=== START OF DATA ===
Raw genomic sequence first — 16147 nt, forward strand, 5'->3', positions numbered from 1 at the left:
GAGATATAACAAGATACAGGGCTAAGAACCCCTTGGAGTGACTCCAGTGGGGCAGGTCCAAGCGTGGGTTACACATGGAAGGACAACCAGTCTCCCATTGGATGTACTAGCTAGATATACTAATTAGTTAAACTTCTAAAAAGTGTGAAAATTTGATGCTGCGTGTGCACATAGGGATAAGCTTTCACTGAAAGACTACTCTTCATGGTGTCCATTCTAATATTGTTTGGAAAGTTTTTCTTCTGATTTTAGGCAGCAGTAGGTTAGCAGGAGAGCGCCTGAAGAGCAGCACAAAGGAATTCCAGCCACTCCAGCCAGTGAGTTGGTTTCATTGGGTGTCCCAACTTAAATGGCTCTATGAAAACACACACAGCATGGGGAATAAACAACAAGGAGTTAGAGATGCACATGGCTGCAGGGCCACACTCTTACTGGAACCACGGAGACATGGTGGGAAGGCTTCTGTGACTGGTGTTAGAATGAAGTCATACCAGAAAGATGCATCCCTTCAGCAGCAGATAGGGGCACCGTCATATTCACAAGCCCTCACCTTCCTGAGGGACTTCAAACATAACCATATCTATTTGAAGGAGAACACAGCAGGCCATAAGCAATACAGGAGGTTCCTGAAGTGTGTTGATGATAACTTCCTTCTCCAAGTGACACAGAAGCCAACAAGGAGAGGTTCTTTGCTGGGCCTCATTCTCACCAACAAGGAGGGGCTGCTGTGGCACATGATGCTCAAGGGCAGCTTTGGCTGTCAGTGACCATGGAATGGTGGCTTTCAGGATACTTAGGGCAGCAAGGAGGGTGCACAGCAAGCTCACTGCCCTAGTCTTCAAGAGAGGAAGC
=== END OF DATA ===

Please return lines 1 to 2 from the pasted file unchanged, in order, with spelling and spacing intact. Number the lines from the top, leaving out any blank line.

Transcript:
Raw genomic sequence first — 16147 nt, forward strand, 5'->3', positions numbered from 1 at the left:
GAGATATAACAAGATACAGGGCTAAGAACCCCTTGGAGTGACTCCAGTGGGGCAGGTCCAAGCGTGGGTTACACATGGAAGGACAACCAGTCTCCCATTGGATGTACTAGCTAGATATACTAATTAGTTAAACTTCTAAAAAGTGTGAAAATTTGATGCTGCGTGTGCACATAGGGATAAGCTTTCACTGAAAGACTACTCTTCATGGTGTCCATTCTAATATTGTTTGGAAAGTTTTTCTTCTGATTTTAGGCAGCAGTAGGTTAGCAGGAGAGCGCCTGAAGAGCAGCACAAAGGAATTCCAGCCACTCCAGCCAGTGAGTTGGTTTCATTGGGTGTCCCAACTTAAATGGCTCTATGAAAACACACACAGCATGGGGAATAAACAACAAGGAGTTAGAGATGCACATGGCTGCAGGGCCACACTCTTACTGGAACCACGGAGACATGGTGGGAAGGCTTCTGTGACTGGTGTTAGAATGAAGTCATACCAGAAAGATGCATCCCTTCAGCAGCAGATAGGGGCACCGTCATATTCACAAGCCCTCACCTTCCTGAGGGACTTCAAACATAACCATATCTATTTGAAGGAGAACACAGCAGGCCATAAGCAATACAGGAGGTTCCTGAAGTGTGTTGATGATAACTTCCTTCTCCAAGTGACACAGAAGCCAACAAGGAGAGGTTCTTTGCTGGGCCTCATTCTCACCAACAAGGAGGGGCTGCTGTGGCACATGATGCTCAAGGGCAGCTTTGGCTGTCAGTGACCATGGAATGGTGGCTTTCAGGATACTTAGGGCAGCAAGGAGGGTGCACAGCAAGCTCACTGCCCTAGTCTTCAAGAGAGGAAGC